There have been a number of common patterns with regards to these military takeovers. Firstly, there is a roughly ten year cyclic period. Pakistan came into being in 1947. General Ayub ruled from 1958-1969. General Zia ruled from 1978-1988. General Musarraf ruled from 1999-2007. Ironically they all coincide with either the beginning or end of a Republican Presidential term.

All military dictators have given concessions to the US and its allies in return for strong military assistance. Gen Ayub, during height of cold war, gave bases to American U-2 spy planes in return for 100 plus F-86 fighters & generous aid to the Army. General Zia turned Pakistan into a base of operations for the CIA against Afghani fighters during the Russian invasion of Afghanistan in return for F-16’s, Combat helicopters and missile defense systems. General Musharraf once again acceded to American Intelligence and Military and provided air and ground bases for the American Invasion of Afghanistan in return for U.S. $70 million a month military assistance and political support.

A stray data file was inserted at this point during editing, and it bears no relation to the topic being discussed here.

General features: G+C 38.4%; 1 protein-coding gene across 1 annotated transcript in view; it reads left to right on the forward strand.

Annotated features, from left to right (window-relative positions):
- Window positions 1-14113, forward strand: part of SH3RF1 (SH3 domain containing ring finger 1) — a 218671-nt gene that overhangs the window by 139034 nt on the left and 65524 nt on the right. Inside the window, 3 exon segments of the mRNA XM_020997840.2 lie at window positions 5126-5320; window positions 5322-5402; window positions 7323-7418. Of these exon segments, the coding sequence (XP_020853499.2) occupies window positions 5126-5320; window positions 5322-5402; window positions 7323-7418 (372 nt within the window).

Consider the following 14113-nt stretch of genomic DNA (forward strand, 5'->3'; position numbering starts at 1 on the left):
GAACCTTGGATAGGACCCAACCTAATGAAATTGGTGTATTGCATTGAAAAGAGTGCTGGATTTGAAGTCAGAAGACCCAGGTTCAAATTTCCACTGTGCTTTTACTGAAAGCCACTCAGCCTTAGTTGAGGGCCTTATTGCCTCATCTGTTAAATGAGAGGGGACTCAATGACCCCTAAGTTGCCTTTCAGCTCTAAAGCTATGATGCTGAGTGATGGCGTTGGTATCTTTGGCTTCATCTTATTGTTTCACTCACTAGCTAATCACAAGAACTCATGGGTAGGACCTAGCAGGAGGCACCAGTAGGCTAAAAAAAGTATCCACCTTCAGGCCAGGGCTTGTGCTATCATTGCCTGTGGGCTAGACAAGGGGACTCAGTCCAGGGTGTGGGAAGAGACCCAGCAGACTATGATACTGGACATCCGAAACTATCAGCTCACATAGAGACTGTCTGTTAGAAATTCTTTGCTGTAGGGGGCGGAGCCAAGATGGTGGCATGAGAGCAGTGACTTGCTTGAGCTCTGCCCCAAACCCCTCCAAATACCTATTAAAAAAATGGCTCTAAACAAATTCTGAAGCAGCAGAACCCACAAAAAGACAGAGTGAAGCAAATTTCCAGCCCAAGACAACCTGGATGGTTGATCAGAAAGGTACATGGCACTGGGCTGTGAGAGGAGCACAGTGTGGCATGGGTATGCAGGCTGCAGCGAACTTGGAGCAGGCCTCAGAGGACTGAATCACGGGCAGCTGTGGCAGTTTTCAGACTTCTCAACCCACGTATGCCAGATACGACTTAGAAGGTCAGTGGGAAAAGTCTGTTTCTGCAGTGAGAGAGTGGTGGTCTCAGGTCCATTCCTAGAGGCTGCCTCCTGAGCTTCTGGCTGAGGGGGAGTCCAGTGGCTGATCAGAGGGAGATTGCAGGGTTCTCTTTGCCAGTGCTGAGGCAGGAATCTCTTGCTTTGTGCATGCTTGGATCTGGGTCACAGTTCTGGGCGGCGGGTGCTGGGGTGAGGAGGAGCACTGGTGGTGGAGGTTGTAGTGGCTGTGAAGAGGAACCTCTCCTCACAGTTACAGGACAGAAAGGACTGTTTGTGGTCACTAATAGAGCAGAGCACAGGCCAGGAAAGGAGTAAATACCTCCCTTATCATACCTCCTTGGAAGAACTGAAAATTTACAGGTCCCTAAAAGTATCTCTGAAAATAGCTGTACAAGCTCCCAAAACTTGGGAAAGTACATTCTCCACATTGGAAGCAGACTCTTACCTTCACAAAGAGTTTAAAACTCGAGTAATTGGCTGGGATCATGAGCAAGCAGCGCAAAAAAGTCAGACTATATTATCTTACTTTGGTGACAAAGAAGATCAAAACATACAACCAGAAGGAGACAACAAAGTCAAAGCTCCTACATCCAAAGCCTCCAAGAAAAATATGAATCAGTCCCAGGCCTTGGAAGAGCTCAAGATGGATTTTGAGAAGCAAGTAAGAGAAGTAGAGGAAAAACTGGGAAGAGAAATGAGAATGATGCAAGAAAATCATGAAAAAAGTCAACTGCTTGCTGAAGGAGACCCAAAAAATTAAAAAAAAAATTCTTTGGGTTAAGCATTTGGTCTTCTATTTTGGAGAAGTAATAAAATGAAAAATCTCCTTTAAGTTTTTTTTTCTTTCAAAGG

As long as these dictators have served the White House well, there has been minimal pressure on them from the international community. Each one of them has carried out a personal agenda , suppressing democratic movements and strengthening their rule via active military intelligence agencies in virtually every Governmental institute and society.

Each one of them have had a dismal human rights record. They arrested, killed, abducted or exiled anyone and everyone from civil society raising a voice of concern. These include prominent writers, poets, actors, democratic workers, labor and student unionists, journalists and lawyers.

They have played havoc with the country’s constitution to suit to one man rule. They have shaped Military and society alike to suit their own ideals.